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OWOE - Blog
Update on Key Issues Being Followed by OWOE
July 24, 2016
Over the past several months there's been interesting activity related to a number of key issues that we've been following at OWOE. We'd like to share activity related to two of those issues in this blog.
  1. Environmental Activists 2 - the Environment 0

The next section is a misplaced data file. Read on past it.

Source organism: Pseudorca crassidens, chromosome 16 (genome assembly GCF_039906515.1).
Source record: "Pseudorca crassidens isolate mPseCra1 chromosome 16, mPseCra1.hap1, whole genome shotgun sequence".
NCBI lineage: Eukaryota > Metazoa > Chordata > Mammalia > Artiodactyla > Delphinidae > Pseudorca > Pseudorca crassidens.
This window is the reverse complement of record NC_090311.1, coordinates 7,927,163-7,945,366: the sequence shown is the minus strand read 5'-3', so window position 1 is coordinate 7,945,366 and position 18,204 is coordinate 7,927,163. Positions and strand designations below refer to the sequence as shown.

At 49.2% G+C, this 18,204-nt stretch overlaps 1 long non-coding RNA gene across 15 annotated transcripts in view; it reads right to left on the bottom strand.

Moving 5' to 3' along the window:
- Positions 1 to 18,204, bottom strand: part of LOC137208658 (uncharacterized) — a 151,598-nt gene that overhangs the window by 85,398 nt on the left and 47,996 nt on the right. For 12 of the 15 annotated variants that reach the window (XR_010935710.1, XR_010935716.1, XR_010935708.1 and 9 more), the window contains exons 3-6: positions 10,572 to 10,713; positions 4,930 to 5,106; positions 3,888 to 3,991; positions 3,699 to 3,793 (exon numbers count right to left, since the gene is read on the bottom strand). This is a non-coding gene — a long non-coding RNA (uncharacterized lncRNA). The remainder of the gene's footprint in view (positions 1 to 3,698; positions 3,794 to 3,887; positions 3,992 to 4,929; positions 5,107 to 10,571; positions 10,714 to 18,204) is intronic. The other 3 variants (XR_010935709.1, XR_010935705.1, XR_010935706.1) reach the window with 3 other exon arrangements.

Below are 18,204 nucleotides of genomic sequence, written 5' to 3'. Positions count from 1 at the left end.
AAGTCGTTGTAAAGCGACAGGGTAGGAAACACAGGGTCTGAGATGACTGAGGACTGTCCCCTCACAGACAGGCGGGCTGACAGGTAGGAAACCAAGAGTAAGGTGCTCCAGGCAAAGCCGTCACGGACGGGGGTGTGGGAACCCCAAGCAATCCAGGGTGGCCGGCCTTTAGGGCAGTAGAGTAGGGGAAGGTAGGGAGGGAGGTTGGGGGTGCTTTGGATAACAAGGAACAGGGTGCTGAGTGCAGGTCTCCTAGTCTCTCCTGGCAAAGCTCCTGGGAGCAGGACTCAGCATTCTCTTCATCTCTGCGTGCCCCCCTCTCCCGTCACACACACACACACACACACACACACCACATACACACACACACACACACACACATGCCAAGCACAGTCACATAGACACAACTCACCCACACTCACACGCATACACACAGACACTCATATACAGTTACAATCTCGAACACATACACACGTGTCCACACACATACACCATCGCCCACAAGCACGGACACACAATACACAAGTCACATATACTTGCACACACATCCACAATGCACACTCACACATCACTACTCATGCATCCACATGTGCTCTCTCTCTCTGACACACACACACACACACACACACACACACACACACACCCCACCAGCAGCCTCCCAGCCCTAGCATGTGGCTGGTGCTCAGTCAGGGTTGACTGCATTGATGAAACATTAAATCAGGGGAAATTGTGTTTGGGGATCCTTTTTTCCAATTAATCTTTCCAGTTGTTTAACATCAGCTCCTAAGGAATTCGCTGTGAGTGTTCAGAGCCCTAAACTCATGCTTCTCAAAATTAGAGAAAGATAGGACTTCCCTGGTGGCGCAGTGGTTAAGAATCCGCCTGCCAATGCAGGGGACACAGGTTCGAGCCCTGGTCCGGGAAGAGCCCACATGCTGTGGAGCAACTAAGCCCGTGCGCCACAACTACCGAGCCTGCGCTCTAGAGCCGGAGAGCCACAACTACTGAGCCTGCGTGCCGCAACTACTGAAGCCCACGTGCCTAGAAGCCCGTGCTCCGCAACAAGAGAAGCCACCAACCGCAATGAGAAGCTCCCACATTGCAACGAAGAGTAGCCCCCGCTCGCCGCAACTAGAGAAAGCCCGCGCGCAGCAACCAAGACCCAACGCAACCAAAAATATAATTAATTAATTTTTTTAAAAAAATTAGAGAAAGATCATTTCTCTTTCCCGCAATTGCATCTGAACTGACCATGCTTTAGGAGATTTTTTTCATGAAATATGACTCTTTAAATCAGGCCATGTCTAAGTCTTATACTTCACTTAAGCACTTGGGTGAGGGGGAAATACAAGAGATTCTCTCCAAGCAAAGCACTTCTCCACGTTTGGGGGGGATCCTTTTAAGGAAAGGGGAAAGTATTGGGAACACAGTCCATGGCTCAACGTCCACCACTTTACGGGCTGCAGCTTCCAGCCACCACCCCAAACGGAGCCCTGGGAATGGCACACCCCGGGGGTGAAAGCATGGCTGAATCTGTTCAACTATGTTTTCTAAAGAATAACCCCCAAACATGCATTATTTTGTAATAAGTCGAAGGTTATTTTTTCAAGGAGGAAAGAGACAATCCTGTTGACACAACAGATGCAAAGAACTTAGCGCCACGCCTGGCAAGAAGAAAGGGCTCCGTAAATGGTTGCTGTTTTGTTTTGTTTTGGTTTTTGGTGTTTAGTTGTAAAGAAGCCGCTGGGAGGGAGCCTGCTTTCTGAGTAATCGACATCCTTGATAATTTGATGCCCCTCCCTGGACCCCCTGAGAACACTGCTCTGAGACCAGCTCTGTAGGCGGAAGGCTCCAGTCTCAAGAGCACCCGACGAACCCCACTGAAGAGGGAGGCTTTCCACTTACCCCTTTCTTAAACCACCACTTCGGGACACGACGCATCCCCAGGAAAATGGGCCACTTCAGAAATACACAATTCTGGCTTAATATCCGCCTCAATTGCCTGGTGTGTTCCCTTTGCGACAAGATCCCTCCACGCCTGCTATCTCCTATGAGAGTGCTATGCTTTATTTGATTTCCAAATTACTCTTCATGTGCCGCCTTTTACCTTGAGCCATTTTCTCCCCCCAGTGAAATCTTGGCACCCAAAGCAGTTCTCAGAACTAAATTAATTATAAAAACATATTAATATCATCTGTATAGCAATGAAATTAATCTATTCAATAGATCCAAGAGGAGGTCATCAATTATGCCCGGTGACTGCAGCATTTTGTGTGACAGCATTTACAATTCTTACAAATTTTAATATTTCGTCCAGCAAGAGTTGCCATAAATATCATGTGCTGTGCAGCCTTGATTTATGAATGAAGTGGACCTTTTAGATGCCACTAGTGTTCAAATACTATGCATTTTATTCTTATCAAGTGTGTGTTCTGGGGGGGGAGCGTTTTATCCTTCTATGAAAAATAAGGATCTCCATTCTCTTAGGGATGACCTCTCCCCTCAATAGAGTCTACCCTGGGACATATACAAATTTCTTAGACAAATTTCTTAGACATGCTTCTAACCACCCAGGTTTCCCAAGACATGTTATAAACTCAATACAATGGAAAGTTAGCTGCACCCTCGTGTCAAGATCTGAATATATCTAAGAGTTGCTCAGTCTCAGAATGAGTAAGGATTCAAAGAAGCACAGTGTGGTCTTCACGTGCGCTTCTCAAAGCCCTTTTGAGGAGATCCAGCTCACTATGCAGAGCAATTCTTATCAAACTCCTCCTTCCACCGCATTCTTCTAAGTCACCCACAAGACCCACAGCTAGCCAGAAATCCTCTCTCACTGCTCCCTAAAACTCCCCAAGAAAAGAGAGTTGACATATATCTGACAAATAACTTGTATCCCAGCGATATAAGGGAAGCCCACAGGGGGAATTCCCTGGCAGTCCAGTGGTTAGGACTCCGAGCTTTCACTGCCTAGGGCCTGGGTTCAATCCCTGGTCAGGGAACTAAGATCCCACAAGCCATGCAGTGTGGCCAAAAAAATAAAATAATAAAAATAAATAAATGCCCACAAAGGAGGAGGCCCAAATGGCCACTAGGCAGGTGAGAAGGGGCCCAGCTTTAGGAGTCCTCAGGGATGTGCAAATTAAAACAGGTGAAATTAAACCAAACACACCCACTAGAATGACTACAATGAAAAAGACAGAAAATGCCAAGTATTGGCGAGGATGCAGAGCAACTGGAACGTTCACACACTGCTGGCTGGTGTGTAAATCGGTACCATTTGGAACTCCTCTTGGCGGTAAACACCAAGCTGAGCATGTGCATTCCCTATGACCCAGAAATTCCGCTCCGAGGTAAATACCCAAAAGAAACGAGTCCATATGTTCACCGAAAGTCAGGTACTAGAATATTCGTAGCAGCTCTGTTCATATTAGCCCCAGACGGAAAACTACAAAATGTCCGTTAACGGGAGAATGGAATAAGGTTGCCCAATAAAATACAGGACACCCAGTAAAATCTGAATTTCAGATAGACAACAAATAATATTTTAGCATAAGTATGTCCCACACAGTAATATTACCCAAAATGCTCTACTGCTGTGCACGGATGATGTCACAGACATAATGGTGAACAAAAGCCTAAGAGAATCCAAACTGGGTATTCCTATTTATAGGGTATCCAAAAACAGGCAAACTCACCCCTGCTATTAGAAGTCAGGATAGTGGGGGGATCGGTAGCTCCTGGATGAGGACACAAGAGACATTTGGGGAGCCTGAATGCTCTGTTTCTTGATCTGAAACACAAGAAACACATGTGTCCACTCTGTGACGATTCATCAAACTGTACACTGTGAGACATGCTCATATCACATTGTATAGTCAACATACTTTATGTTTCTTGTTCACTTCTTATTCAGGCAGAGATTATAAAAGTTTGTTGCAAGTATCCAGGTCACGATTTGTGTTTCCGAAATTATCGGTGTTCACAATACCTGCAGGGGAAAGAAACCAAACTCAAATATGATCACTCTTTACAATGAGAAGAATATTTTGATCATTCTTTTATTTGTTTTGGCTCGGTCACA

We reported on PG&E's announcement that they had reached agreement with nuclear power opponents, who had fought against the plant since it was first envisioned in the 1950s, to close the plant in 2024 when its current operating license expires rather than apply for a 20-year extension. The deal calls for PG&E to replace Diablo Canyon’s production with investments in renewable energy and energy efficiency. OWOE challenged this agreement as ultimately being bad for the environment and asked why the deal isn't to invest in renewable energy AND energy efficiency AND continue to operate Diablo Canyon, with its ability to produce large amounts of electricity with no carbon dioxide emissions, for another 20 years? OWOE provided a link to the Friends of Diablo Canyon, a group of independent scientists and conservationists who fear the deal will increase carbon dioxide emissions, and who issued an open letter to State leaders and PG&E. We would also like to share the website for another organization, Mothers for Nuclear, who believe that nuclear power is critical to protect our children and future generations from global warming and who helped organize the first-ever march for nuclear power in San Francisco at the end of June. They point out that the closing of Diablo Canyon will just about offset the clean energy provided by all of the state's solar power. They shared this plot of the loss in electricity generation from the potential closure of 13 nuclear plants over the next year with total solar generated electricity in the US. Impact of Nuclear Plant Closures Clearly, this is not a good story for the battle against climate change and a big loss for the environment. Also in June, the Motley Fool published the article Think We Can Abandon Nuclear Energy? Don't Look at This Chart. Proportion of Energy Consumption from Carbon Free Sources They quoted that to grow carbon-free energy sources from 14% of consumption today to 90% or more by the back half of the 21st century "means (roughly) deploying 1 gigawatt of carbon-free power every single day for the next century -- the equivalent of opening a large nuclear power plant around the world every day, or raising 1,500 wind turbines every day." Again, closing Diablo Canyon is a step backward in a journey that already seems impossible. 2. What about transportation? In January OWOE raised the issue around the lack of attention that the transportation sector is getting  with regard to a transition to non-fossil based fuels, despite the fact that transportation accounts for approximately 30% of the total energy consumed in the United States and, correspondingly, about 30% of the greenhouse gas emissions . In June published the article Power plants are no longer America’s biggest climate problem. Transportation is. They presented the following plot taken from US Energy Information Administration (EIA) data, which showed that in February 2016, for the first time since 1979, America’s cars, trucks, and airplanes emitted more carbon dioxide than its power plants did. Carbon Dioxide Emissions by Sector Based on this information one would expect transportation and power generation to get equal focus. But it has not. The only real media attention has been on Tesla. The formal announcement of Tesla's new Model 3 in March,  which may be the game changer that is needed for all electric vehicles to become the car for the masses, could be an important step in the transition.  But Tesla’s goal of selling 500,000 cars per year by 2020 needs to be viewed in the context of about 120 million gasoline powered cars currently on the road in the US. Unfortunately, despite transportation's obvious importance in the fight against climate change, it will be a long road from gas to electricity in the transportation sector, particularly without focused attention from government, industry, and society.  
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